Sometimes you just can’t shake a moniker no matter how hard you try.
Geneva Rutherford, shooting forward on her high school basketball team, coach, math teacher, mentor, friend, inspiration.
Take your pick because it won’t matter.
To Maxine Huckaby Wilson, Geneva Rutherford, a feisty, grinning bowl of sunshine, smiles and winks, resident at the Lantern at Morning Pointe in Clinton, will always be “Miss Rutherford.”
Wilson, who ran the halls as a teenager at Clinton High School in 1961, had one Geneva Rutherford, mathematics teacher and basketball coach, as a teacher.
You’d think that 50-plus years later that connection would be … Lost? Forgotten? Somehow diminished?
“All of our teachers were good. I mean we had a really good group at Clinton,” Wilson said. “But Miss Rutherford stood out. She taught us so much more than math.”
In 1961 Clinton High School was a short memory away from a desegregation battle that left bitter memories for many. But it was far enough in the past for a teacher, any teacher, to pass on lessons about respect for others and values.
Wilson said “Miss Rutherford” instilled in her students the importance of being honest; about respect for others; and holding true to your values.
Keep in mind, this is 1961.
“We were past the desegregation,” Wilson said. “We didn’t really address that. But we did address respect for others and I think that was part of getting beyond that.”
Wilson said that Miss Rutherford encouraged students to ask questions about things they didn’t understand.
In 1961, in Clinton, Tennessee, those questions didn’t always relate to math.
“It was about respect. She respected us to be able to ask the right questions,” she said.
She doesn’t talk much.
In fact, she’d rather take a nap than put up with an annoying interviewer’s questions.
But ask her about her relationship with Maxine Wilson and she lights up.
Okay, you get that far, then you find out that at one time she not only played basketball, but coached it as well …
“I was a forward,” she noted. “And I shot the ball.”
The smile tells it all. Athletes talk about repetative drills, establishing “muscle memory” so that all actions are a reflex.
Geneva Rutherford has that
She has the smile of someone who was good at something — and although age has diminished those skills — she’d still take you to the hoop for a bucket.
She played collegiate ball at Tennessee Wesleyan College and at Lincoln Memorial University, and has the honor of being represented in both school’s “Hall of Fame.”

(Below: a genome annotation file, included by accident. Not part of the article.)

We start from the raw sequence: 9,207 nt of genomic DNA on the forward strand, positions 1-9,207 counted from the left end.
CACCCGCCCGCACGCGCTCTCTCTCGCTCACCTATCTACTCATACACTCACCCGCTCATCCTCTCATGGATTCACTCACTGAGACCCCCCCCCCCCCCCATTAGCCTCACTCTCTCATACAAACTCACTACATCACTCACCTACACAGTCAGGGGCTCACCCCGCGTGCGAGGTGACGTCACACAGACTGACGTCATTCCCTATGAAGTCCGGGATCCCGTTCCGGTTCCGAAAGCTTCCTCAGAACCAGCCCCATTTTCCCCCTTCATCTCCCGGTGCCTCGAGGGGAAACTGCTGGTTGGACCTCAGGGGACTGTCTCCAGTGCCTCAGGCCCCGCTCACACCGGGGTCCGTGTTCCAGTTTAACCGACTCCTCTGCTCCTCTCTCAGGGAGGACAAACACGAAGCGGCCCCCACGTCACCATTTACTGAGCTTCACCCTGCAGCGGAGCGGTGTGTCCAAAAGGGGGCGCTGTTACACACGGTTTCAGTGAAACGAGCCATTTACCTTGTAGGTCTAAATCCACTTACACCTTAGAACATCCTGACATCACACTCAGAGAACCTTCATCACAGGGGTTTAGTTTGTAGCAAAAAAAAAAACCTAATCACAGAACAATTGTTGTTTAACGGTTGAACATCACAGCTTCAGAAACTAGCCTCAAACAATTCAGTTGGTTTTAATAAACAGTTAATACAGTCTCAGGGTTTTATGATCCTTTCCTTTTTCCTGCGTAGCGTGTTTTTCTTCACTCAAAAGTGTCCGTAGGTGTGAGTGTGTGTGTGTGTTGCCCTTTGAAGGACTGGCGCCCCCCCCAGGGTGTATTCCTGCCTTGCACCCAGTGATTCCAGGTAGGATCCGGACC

Geneva Rutherford could play some ball.
Yes, this is a 103-year-old woman, who pulls herself up and grabs her walker and outpaces you. She doesn’t ask for help — doesn’t need it anyway.
Did she enjoy teaching?
She enjoyed enlightening. It wasn’t the book work and tests, so much as the interaction, the guidance she thrilled with.
In 1961 Geneva Rutherford maybe didn’t know her life lessons would pay off somewhere down the road of her life.
Probably not. In 1961 that wasn’t her goal. Her goal then was teach math, show what a shooting forward could do on the court, and pass on a concept of respect for others and ask questions of her students that, at the time, maybe they didn’t understand.
In 1961 Geneva Rutherford was also busy keeping a ninth grade math student in her seat because this particular student, “Always wanted to get up and talk to people.”
Maxine Huckaby Wilson
The youngest of six children Wilson missed the desegregation of Clinton High School. She recalls it as something that her older siblings witnessed — a change they went through that in, a vague way, she also saw.
“You had teachers and other figures of authority that you didn’t really get what they were saying,” she said. “And then, when you’re older, you realize you’re following what they said.
“You never realize how much influence they’ve had on you. But it’s there.”
And yes, Maxine Huckaby Wilson was the student who always had to be chased back to her desk.
“She liked to visit,” Geneva Rutherford smiled.
After a 30-year career at Methodist Medical Center of Oak Ridge, Wilson began a second career at The Lantern at Morning Pointe. She is an Ambassador with the National Association of Health Care.
She should be sitting at a desk and making reports. But then Geneva Rutherford came to The Lantern at Morning Pointe.
“I … chuckled,” she said. “Miss Rutherford?”
Yes, it is “Miss Rutherford.”
Wilson will address other residents by their first name, such as, “How are you, Eve?” or “How are you, Mable?”
But not Miss Rutherford.
And it’s no disrespect to the other residents.
Like Miss Rutherford, Maxine Huckaby Wilson has muscle memory.
“I can’t say the ‘G’ word,” she laughed. “She’ll always be ‘Miss Rutherford.’ Doesn’t matter what we’re doing, she’s ‘Miss Rutherford.’ I can’t even think about calling her Geneva.”
Fifty-plus years later Maxine Huckaby Wilson looks at her former teacher. They smile. They hug.
“It just feels good to be able to help her now … After all of the things she did for me,” Wilson said. “I’m just thankful to be here for her.”